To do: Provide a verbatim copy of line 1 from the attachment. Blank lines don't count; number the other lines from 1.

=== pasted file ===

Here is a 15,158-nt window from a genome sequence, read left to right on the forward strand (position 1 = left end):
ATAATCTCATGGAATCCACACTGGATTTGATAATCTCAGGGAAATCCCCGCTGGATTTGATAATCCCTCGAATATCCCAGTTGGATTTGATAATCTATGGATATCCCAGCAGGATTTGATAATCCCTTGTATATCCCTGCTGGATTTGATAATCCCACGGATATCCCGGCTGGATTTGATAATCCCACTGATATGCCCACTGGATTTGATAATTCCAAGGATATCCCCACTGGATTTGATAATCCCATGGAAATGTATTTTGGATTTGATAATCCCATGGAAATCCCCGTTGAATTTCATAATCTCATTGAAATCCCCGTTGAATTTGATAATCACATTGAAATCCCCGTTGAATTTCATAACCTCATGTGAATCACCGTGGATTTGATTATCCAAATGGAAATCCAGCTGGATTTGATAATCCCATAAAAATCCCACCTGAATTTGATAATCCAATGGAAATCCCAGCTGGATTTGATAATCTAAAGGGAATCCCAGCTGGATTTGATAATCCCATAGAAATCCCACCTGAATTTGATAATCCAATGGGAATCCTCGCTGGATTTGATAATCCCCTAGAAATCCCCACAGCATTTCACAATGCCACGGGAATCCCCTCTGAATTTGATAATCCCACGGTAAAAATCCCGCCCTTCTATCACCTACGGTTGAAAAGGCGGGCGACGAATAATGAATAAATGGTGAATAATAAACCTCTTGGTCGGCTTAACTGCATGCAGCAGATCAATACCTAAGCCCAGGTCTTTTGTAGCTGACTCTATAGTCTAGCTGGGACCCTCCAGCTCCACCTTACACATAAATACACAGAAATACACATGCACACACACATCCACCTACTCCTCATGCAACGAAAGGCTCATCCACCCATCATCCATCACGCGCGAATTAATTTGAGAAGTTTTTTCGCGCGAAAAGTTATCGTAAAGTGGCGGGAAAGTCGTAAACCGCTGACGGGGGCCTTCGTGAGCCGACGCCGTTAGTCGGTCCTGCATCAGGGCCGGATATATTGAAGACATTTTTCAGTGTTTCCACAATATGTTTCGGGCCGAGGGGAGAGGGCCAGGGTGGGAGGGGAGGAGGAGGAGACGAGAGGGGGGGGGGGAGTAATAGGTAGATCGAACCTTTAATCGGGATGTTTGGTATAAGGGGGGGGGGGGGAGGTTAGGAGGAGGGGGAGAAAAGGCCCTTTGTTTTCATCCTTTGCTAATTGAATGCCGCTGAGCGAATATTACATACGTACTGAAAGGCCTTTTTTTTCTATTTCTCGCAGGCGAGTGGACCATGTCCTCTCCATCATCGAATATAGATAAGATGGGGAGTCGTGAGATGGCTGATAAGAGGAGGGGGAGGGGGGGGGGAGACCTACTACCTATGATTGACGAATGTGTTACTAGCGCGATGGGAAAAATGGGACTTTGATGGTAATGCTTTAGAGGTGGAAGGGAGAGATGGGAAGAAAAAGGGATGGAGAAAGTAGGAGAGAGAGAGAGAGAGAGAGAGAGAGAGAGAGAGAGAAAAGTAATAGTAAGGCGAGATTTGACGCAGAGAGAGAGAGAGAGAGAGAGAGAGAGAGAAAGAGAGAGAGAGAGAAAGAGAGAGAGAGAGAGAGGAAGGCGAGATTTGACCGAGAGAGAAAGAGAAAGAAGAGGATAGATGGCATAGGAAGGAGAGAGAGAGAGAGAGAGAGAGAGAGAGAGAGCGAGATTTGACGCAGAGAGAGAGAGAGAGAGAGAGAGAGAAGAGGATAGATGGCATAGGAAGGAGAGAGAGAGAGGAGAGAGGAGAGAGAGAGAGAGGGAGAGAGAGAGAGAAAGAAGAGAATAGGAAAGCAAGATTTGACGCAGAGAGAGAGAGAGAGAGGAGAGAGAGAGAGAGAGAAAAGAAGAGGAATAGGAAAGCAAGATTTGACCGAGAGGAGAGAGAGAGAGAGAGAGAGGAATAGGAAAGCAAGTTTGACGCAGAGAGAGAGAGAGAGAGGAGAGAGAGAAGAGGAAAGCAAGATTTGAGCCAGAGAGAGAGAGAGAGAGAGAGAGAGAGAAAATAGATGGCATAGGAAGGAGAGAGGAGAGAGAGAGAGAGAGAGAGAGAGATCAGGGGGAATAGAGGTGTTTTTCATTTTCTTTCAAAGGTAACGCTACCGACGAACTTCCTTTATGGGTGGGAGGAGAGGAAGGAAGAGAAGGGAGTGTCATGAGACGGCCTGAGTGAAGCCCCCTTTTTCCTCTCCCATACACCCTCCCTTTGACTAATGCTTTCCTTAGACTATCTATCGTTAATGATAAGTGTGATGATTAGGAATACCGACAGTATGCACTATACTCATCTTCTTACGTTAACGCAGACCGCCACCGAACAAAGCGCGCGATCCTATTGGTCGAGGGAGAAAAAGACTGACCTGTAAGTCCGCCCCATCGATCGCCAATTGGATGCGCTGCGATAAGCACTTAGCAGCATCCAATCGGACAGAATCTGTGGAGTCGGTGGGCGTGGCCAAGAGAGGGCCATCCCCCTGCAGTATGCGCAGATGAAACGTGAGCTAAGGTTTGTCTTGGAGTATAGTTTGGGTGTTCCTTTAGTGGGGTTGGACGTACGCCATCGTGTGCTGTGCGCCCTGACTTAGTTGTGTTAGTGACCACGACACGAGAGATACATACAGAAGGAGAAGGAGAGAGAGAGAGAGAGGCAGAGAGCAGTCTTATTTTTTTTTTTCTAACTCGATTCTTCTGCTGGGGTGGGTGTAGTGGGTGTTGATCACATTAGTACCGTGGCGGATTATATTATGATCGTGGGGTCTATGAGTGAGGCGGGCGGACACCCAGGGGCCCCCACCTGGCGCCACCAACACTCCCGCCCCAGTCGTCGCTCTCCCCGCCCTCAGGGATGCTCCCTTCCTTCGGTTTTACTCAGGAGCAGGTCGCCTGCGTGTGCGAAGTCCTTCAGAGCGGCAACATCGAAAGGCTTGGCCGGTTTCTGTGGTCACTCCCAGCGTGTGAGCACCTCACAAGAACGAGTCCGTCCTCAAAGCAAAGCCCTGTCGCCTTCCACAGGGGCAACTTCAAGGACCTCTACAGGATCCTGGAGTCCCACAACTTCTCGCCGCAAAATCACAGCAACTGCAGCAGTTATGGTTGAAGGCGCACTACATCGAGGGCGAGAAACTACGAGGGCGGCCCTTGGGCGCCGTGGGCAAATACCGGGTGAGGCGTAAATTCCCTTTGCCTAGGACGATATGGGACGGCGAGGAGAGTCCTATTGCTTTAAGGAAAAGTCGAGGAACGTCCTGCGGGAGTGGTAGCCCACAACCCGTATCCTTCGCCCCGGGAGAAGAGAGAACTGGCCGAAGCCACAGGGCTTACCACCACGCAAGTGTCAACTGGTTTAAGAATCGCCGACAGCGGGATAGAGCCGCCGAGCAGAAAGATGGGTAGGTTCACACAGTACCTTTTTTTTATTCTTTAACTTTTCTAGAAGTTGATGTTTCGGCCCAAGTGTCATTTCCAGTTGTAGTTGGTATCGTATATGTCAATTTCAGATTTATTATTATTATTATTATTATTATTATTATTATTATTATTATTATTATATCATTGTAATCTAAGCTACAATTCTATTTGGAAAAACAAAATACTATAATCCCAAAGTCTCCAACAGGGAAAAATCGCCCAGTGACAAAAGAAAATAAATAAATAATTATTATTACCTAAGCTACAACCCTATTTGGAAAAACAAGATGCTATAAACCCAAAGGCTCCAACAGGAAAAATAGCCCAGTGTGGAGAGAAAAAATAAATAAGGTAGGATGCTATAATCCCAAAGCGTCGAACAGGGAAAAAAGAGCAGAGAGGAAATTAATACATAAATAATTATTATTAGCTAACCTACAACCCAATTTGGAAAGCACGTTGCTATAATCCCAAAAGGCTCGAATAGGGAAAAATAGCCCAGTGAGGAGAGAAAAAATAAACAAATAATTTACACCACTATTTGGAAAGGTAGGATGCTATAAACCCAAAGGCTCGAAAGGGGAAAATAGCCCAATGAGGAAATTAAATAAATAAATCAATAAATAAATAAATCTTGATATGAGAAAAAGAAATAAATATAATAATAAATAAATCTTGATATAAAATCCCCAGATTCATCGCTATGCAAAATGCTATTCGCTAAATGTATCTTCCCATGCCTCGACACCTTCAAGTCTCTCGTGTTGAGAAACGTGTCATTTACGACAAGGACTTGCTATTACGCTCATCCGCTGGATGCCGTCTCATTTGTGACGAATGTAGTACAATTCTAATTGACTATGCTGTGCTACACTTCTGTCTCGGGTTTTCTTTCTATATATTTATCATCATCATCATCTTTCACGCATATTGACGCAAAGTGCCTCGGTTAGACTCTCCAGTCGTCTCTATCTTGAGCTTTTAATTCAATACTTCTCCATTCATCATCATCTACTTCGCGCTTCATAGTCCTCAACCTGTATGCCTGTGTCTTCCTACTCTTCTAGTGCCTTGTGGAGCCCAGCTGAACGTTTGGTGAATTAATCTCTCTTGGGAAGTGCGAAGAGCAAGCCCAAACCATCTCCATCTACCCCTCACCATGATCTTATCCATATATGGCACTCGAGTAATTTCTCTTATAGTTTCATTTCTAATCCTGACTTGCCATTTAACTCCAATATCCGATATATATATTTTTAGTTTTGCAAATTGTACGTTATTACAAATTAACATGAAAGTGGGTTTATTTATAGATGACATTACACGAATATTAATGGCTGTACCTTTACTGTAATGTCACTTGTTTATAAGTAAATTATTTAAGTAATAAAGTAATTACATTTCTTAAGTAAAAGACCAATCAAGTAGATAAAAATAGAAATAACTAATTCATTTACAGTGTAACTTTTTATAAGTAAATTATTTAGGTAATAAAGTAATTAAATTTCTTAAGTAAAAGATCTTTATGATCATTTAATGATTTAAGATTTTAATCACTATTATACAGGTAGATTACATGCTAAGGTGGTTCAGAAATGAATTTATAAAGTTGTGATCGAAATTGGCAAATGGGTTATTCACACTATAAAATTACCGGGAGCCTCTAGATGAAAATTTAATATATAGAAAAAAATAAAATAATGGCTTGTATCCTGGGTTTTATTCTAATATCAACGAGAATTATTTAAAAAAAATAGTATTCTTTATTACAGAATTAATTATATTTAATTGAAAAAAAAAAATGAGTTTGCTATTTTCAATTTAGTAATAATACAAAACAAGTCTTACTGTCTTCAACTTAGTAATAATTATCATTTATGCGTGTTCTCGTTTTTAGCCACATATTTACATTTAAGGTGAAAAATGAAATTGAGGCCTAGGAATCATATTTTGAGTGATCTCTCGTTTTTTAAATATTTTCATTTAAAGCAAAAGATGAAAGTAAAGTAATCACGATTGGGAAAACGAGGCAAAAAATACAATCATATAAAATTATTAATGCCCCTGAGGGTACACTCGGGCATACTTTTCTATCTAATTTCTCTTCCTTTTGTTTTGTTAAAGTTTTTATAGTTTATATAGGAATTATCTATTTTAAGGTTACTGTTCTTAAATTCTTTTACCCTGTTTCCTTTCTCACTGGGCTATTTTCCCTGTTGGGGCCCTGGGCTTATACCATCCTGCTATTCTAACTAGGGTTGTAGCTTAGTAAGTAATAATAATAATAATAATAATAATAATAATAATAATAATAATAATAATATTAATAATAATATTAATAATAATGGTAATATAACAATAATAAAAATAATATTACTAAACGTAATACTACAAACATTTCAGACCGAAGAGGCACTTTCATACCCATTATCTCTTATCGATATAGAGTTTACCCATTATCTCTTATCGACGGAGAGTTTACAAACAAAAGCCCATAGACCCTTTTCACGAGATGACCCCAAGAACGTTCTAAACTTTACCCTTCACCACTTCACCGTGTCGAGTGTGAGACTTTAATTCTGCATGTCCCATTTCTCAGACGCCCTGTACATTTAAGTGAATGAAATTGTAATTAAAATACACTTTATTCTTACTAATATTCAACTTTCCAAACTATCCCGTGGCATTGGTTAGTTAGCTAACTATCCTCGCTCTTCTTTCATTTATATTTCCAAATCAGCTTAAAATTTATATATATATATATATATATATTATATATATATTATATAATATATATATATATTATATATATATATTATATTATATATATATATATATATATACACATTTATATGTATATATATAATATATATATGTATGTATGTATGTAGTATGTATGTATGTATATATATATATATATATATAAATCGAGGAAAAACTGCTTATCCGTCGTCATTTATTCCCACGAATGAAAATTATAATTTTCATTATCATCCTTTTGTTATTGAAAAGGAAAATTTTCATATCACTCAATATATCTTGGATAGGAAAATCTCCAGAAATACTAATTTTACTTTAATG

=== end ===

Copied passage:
Here is a 15,158-nt window from a genome sequence, read left to right on the forward strand (position 1 = left end):